Week in review: Hidden security risks of top mobile apps, Facebook invites white hats to attack its networks
Here’s an overview of some of last week’s most interesting news, articles and reviews:
Penetration testing tool masquerades as surge protector
In the same way that a hardware keylogger may remain undetected by office workers, Power Pwn – a newly created piece of hardware resembling a power strip or surge protector that is actually a network-snooping device – might pass unnoticed until it’s too late.
67,000 phones to be lost or stolen during the Olympics
This year’s Games will see the largest-ever risk of corporate and personal data loss during an Olympics period, with an estimated 214.4 terabytes of potentially sensitive data likely to be lost or stolen – an equivalent of 200 million books’ worth of data.
Record number of phishing websites in the wild
The number of brands targeting by phishing attacks sustained an all-time high of 382 in February and March, while cybercrime gangs deployed a record number of phishing websites during the same quarter, according to the APWG.
8.2 million Gamigo passwords leaked
A huge batch of what appear to be Gamigo user login credentials and email addresses has been made available on a forum on the password-cracking website Inside Pro.
Bot herders try to resurrect Grum, fail
The botnet’s herders have not sat idly by while their livelihood was threatened, and they mounted a last-ditch attempt at regaining control of at least one segment of the botnet.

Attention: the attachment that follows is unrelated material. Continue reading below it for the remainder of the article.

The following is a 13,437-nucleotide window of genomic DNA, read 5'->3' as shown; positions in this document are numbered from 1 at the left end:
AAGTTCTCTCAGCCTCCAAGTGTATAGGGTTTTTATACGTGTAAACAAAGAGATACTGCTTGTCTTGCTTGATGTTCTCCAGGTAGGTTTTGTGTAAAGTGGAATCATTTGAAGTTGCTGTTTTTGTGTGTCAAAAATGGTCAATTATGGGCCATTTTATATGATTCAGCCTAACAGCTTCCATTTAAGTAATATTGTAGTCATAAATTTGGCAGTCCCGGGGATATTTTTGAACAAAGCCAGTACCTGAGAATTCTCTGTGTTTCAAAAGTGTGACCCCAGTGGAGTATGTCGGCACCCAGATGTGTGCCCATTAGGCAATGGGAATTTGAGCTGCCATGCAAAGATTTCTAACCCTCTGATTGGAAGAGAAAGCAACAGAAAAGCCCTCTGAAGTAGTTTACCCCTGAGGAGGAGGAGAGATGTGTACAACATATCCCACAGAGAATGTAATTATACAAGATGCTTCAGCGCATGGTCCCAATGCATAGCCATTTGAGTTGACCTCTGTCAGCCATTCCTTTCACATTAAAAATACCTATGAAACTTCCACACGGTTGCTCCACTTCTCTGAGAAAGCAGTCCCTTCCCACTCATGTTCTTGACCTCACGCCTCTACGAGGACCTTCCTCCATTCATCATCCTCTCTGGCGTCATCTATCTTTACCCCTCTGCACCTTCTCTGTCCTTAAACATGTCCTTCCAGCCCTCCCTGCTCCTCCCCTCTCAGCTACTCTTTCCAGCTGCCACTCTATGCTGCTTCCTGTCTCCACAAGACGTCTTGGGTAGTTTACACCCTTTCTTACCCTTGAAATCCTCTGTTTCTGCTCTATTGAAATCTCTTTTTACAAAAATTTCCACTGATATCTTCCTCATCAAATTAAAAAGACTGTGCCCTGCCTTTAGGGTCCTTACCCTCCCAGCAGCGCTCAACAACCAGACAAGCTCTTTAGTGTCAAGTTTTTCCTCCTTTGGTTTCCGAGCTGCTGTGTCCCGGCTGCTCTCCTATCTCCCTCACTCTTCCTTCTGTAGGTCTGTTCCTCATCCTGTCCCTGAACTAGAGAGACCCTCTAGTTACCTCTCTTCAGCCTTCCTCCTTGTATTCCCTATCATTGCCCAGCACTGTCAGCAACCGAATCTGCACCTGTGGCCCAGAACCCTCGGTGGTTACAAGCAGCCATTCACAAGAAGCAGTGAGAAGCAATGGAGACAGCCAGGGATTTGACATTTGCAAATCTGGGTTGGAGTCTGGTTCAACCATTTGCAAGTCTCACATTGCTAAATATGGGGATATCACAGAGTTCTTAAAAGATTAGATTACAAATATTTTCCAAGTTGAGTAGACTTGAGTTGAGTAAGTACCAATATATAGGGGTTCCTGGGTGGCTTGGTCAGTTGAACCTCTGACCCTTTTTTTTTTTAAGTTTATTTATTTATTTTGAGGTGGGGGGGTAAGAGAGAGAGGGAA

GFI LanGuard 2012 released
GFI Software announced GFI LanGuard 2012, providing network and system administrators with the ability to manage 100 percent of their patching needs through a single and intuitive interface, without the need for other update tools.
Bogus “Booking Confirmation” emails lead to malware
Booking.com is a well-known and very helpful website for those looking for deals when planning their travels, but if you’re a habitual user, be wary of malicious emails misusing the name.
The state of document-centric security
The growing popularity of consumer-grade, browser-based file sharing applications, such as YouSendIt and Dropbox, has improved productivity within the enterprise, but at what cost?
Sharp rise in SQL injections
FireHost revealed the latest statistical analysis of attacks successfully blocked by its servers.
Scientists develop tool for improving app security
Called RockSalt, the clever bit of code can verify that native computer programming languages comply with a particular security policy.
Seven Databases in Seven Weeks
For years, the popularity of relational databases created by Oracle, Microsoft, and IBM, and of the open source MySQL, PostgreSQL, and SQLite was undisputed. But, in time, great NoSQL alternatives sprung up: MongoDB, Apach HBase, Neo4j, and others. This book covers the ins and outs of seven different open source databases developed mostly for *nix systems, and advises on which could be the right for you.
Android malware no longer just posing as Opera Mini